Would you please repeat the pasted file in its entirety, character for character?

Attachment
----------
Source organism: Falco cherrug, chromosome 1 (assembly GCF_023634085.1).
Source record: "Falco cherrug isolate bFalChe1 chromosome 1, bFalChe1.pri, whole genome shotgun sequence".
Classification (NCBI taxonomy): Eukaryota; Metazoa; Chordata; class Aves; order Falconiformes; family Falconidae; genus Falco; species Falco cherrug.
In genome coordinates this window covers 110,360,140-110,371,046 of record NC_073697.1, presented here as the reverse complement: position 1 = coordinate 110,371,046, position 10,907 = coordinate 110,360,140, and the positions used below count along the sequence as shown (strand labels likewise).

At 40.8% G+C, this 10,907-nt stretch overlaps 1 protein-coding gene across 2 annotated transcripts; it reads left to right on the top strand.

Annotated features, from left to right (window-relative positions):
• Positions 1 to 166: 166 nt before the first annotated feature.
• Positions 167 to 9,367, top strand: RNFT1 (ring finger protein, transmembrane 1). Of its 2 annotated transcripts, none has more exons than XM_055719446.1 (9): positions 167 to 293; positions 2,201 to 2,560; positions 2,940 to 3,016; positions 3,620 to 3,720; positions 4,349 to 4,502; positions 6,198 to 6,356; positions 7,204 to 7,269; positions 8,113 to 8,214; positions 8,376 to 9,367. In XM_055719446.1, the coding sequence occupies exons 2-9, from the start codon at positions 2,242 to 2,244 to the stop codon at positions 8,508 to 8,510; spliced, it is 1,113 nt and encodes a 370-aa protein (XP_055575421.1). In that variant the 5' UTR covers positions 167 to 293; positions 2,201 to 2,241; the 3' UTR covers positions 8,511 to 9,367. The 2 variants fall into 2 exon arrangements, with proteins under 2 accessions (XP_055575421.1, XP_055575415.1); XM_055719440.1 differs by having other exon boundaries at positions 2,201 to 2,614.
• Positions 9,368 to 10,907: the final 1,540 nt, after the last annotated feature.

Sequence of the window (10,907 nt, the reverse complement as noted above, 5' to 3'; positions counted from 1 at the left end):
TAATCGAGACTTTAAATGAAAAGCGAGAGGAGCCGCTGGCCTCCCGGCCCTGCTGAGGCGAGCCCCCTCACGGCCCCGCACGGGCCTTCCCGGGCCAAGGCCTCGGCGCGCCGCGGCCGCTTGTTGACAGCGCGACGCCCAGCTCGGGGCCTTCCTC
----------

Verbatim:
Source organism: Falco cherrug, chromosome 1 (assembly GCF_023634085.1).
Source record: "Falco cherrug isolate bFalChe1 chromosome 1, bFalChe1.pri, whole genome shotgun sequence".
Classification (NCBI taxonomy): Eukaryota; Metazoa; Chordata; class Aves; order Falconiformes; family Falconidae; genus Falco; species Falco cherrug.
In genome coordinates this window covers 110,360,140-110,371,046 of record NC_073697.1, presented here as the reverse complement: position 1 = coordinate 110,371,046, position 10,907 = coordinate 110,360,140, and the positions used below count along the sequence as shown (strand labels likewise).

At 40.8% G+C, this 10,907-nt stretch overlaps 1 protein-coding gene across 2 annotated transcripts; it reads left to right on the top strand.

Annotated features, from left to right (window-relative positions):
• Positions 1 to 166: 166 nt before the first annotated feature.
• Positions 167 to 9,367, top strand: RNFT1 (ring finger protein, transmembrane 1). Of its 2 annotated transcripts, none has more exons than XM_055719446.1 (9): positions 167 to 293; positions 2,201 to 2,560; positions 2,940 to 3,016; positions 3,620 to 3,720; positions 4,349 to 4,502; positions 6,198 to 6,356; positions 7,204 to 7,269; positions 8,113 to 8,214; positions 8,376 to 9,367. In XM_055719446.1, the coding sequence occupies exons 2-9, from the start codon at positions 2,242 to 2,244 to the stop codon at positions 8,508 to 8,510; spliced, it is 1,113 nt and encodes a 370-aa protein (XP_055575421.1). In that variant the 5' UTR covers positions 167 to 293; positions 2,201 to 2,241; the 3' UTR covers positions 8,511 to 9,367. The 2 variants fall into 2 exon arrangements, with proteins under 2 accessions (XP_055575421.1, XP_055575415.1); XM_055719440.1 differs by having other exon boundaries at positions 2,201 to 2,614.
• Positions 9,368 to 10,907: the final 1,540 nt, after the last annotated feature.

Sequence of the window (10,907 nt, the reverse complement as noted above, 5' to 3'; positions counted from 1 at the left end):
TAATCGAGACTTTAAATGAAAAGCGAGAGGAGCCGCTGGCCTCCCGGCCCTGCTGAGGCGAGCCCCCTCACGGCCCCGCACGGGCCTTCCCGGGCCAAGGCCTCGGCGCGCCGCGGCCGCTTGTTGACAGCGCGACGCCCAGCTCGGGGCCTTCCTC